by Natsume Soseki, Meredith McKinney
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Kusamakura by Natsume Soseki

A stunning new English translation—the first in more than forty years—of a major novel by the father of modern Japanese fiction

Natsume Soseki's Kusamakura—meaning “grass pillow”—follows its nameless young artist-narrator on a meandering walking tour of the mountains. At the inn at a hot spring resort, he has a series of mysterious encounters with Nami, the lovely young daughter of the establishment. Nami, or "beauty," is the center of this elegant novel, the still point around which the artist moves and the enigmatic subject of Soseki's word painting. In the author's words, Kusamakura is "a haiku-style novel, that lives through beauty." Written at a time when Japan was opening its doors to the rest of the world, Kusamakura turns inward, to the pristine mountain idyll and the taciturn lyricism of its courtship scenes, enshrining the essence of old Japan in a work of enchanting literary nostalgia.

From the Trade Paperback edition.

Product Details

ISBN-13: 9781101097557
Publisher: Penguin Publishing Group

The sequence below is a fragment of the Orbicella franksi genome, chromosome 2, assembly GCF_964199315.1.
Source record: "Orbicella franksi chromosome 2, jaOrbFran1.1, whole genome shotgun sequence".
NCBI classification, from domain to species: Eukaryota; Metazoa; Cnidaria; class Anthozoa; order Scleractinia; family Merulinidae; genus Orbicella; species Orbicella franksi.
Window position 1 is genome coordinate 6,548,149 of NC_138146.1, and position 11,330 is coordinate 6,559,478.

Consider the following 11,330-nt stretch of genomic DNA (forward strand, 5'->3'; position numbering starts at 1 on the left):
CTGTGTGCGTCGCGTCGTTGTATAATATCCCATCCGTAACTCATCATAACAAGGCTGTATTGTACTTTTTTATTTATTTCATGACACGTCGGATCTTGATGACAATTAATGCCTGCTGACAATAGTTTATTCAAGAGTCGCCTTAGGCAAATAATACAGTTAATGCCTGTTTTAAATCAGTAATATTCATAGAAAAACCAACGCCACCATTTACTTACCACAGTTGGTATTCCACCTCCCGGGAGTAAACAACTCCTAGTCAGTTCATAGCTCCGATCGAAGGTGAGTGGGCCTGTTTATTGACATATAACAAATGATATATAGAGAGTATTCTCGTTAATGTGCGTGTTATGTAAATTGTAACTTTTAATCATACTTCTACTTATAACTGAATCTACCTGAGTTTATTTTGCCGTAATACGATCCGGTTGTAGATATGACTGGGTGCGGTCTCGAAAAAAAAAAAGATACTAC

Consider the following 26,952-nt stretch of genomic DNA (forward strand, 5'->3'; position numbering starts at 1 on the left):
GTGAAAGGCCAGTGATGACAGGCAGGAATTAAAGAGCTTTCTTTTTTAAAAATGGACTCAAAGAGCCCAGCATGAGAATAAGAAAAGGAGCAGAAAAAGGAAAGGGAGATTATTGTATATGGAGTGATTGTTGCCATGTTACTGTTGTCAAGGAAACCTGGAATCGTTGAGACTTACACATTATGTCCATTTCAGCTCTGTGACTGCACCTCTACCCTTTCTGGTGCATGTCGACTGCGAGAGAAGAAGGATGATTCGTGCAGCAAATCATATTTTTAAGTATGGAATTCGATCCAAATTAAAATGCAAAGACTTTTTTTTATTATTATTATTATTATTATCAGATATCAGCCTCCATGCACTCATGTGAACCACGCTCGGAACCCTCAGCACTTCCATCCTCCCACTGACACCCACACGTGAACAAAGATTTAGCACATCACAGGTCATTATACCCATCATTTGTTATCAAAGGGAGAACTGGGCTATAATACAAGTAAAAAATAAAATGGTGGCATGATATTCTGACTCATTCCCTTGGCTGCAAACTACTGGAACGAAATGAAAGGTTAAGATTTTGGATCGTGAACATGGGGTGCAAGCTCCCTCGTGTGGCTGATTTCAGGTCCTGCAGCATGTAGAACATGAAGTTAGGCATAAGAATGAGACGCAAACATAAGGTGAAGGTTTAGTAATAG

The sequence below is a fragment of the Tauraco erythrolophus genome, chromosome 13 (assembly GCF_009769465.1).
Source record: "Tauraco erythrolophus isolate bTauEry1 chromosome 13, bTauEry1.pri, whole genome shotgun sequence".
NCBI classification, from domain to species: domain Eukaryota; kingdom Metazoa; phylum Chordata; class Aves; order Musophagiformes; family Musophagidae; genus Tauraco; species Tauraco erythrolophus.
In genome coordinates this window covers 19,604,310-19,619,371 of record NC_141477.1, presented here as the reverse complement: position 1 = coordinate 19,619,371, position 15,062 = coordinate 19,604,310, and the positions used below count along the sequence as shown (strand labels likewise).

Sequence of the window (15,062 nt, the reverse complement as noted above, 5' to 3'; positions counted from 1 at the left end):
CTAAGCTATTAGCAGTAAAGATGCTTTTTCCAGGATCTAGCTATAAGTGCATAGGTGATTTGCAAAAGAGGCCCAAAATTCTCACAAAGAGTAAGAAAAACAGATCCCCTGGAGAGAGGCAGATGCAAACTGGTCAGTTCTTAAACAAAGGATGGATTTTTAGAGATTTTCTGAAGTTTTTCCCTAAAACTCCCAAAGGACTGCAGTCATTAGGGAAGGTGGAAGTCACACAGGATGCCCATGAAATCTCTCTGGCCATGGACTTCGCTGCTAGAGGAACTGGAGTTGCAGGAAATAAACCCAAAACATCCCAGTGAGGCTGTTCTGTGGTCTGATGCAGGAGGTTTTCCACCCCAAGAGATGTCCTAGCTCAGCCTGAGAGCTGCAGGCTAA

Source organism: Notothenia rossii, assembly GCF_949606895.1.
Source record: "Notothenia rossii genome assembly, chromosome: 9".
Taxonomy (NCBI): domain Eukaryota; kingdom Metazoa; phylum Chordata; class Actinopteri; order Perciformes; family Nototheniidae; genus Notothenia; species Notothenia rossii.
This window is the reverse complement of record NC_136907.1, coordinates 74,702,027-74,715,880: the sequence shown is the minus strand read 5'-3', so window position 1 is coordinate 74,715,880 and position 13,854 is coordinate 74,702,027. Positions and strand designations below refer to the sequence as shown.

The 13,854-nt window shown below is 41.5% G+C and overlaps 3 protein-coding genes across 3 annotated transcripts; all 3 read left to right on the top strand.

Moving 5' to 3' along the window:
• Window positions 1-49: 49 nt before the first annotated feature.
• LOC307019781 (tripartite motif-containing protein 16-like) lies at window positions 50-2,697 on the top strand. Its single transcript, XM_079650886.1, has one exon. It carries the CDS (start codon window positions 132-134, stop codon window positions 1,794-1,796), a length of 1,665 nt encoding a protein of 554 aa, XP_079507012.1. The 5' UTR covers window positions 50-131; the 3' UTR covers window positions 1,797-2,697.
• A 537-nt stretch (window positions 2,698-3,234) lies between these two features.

Publication date: 01/29/2008
Series: Penguin Classics Series
Sold by: Penguin Group
Format: NOOK Book
Pages: 176
File size: 209 KB
Age Range: 18 Years

About the Author

Natsume Soseki (1867-1916), one of Japan's most influential modern writers, is widely considered the foremost novelist of the Meiji era (1868-1914) and a master of psychological fiction. As well as his works of fiction, his essays, haiku, and kanshi have been influential and are popular even today. 

Meredith McKinney (translator) holds a PhD in medieval Japanese literature from the University in Canberra, where she teaches in the Japan Centre. She lived and taught in Japan for twenty years and now lives near Braidwood, New South Wales. Her other translations include Ravine and Other Stories, The Tale of Saigyo, and for Penguin Classics, The Pillow Book of Sei Shonagon, and Kusamakura.

From the Trade Paperback edition.

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Kusamakura 2 out of 5 based on 0 ratings. 1 reviews.
Guest More than 1 year ago
Set in a remote seaside mountain village, Kusamakura ''grass pillow', an idom for travel', follows an artist of the Meiji period as he seeks artistic inspiration far from his city life. Despite isolated portions of beautiful prose and imagery, as well as a few haunting encounters with a mysterious and captivating woman, this novel ultimately disappoints because its unnamed narrator is a pompous, pretentious and condescending individual who is quick to label things vulgar and deals with people in what he proudly calls a 'nonemotional' way -- in other words, having no real, meaningful interactions with them. This is easy to overlook at times, but as the novel nears its conclusion it gets more and more aggravating. I'd try another of Soseki's works instead, especially if you've never read anything by him before.